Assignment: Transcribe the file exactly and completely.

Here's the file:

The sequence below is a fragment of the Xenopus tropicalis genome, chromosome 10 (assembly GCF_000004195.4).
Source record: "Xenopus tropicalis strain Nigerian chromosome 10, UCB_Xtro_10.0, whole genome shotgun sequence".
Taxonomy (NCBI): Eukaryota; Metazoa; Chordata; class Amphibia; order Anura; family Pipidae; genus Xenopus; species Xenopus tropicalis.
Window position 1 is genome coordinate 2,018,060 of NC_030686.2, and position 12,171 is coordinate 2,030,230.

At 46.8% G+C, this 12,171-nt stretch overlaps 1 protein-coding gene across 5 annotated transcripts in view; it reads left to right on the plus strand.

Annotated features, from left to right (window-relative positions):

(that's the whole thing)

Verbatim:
The sequence below is a fragment of the Xenopus tropicalis genome, chromosome 10 (assembly GCF_000004195.4).
Source record: "Xenopus tropicalis strain Nigerian chromosome 10, UCB_Xtro_10.0, whole genome shotgun sequence".
Taxonomy (NCBI): Eukaryota; Metazoa; Chordata; class Amphibia; order Anura; family Pipidae; genus Xenopus; species Xenopus tropicalis.
Window position 1 is genome coordinate 2,018,060 of NC_030686.2, and position 12,171 is coordinate 2,030,230.

At 46.8% G+C, this 12,171-nt stretch overlaps 1 protein-coding gene across 5 annotated transcripts in view; it reads left to right on the plus strand.

Annotated features, from left to right (window-relative positions):